Tough love needed from EC to keep emissions trading on track
A pan-European federation of traders has said that the fact that many countries have missed the deadline for of their National Allocation Plans for the next period of the EU's Emissions Trading Scheme is undermining the existing market and is likely to have a deeper impact the longer the delays are allowed to continue.
The 25 member states were supposed to have published their NAPs by the end of June, but so far only Germany, the UK, Estonia, Ireland, Latvia, Lithuania, Luxembourg and Poland have done so.
Writing to the European Commission, the European Federation of Emissions Traders (EFET) said that prompt and full publication of and formal notification of all the allocations plans is urgently needed.
The traders also said that there was a danger the scheme would fail to achieve real reductions in emissions and lose market confidence if the Commission did not ‘monitor the submitted allocation plans with utmost care’.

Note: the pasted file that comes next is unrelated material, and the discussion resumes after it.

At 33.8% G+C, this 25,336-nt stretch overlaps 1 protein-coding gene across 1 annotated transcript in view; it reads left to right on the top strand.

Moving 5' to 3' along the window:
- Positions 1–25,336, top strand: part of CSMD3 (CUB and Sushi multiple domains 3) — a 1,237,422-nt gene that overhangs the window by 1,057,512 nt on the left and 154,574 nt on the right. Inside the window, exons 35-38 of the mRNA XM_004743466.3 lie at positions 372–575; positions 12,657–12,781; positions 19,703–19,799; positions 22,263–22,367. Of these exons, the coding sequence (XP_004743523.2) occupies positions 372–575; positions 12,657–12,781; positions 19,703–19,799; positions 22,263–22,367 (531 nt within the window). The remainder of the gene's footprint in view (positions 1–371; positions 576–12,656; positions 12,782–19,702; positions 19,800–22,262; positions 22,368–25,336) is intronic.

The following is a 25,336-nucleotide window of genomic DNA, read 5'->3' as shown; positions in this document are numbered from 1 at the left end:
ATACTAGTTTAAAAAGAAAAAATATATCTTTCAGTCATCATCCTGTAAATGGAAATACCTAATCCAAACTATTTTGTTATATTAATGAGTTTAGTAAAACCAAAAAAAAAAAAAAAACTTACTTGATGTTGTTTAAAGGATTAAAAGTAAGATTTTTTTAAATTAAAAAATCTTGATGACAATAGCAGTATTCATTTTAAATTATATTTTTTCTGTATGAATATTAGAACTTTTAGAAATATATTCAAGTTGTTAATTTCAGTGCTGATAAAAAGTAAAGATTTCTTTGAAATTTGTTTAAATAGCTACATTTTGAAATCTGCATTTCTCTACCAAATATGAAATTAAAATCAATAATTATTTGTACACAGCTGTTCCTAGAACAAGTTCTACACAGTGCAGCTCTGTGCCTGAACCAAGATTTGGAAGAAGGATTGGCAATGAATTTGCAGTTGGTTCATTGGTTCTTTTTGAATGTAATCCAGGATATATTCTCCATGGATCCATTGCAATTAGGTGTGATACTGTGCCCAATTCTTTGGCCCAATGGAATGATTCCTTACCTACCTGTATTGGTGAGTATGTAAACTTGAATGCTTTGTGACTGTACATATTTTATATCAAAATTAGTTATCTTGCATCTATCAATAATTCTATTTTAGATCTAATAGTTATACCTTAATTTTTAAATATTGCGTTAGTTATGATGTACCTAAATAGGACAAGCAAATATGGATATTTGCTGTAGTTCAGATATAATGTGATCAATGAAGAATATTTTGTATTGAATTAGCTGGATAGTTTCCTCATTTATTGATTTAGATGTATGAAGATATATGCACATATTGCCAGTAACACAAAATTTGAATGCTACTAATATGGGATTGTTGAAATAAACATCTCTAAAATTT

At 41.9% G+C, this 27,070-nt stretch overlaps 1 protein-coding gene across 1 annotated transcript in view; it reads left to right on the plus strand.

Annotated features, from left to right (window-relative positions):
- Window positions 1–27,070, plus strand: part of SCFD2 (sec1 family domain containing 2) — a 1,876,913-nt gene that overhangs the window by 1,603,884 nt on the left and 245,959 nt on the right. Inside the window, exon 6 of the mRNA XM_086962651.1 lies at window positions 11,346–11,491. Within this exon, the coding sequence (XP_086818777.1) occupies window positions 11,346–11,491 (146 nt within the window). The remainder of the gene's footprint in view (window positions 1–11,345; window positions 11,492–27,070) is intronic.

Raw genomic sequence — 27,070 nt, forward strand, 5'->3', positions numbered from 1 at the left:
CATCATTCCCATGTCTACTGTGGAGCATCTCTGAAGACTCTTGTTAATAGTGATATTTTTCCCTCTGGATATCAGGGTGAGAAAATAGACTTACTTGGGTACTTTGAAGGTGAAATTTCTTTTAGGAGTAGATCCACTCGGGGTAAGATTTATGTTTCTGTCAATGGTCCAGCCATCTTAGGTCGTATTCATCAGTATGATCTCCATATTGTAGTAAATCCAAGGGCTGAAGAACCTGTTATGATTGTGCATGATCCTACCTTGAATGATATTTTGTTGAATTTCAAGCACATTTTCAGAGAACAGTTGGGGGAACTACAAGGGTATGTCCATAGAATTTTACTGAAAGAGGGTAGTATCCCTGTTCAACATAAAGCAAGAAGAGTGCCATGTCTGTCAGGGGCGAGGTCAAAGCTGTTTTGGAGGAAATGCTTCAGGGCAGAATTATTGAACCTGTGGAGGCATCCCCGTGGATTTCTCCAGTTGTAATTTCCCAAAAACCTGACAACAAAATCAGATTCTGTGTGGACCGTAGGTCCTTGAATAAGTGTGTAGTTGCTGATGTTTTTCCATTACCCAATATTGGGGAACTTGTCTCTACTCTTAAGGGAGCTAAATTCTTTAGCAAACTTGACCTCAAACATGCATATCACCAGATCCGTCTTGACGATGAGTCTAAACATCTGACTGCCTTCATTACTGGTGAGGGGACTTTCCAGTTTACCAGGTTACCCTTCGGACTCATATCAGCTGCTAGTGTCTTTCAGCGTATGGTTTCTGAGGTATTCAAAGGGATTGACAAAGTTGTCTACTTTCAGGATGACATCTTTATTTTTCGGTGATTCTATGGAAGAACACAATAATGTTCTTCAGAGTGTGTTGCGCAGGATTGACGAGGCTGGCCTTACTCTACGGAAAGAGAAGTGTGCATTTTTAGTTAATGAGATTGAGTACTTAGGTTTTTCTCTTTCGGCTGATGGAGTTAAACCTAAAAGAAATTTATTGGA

They said it would also be helpful to have a more co-ordinated approach to release of information about what states has proposed in their NAPs and which parts were likely to be accepted or rejected as well as co-ordinating proposed auctions of credits by member states.
The EFET, which represents over 80 trading companies operating in 20 countries, stressed it was still supportive of the ETS and its aims, and had overall been impressed by how the scheme had been managed during the first trading period.
But it said that if that success was to continue it is vital for the EC to be resolute in its enforcement of the scheme and ensure that all member states took their responsibilities – and the need for timely NAP submissions – seriously.
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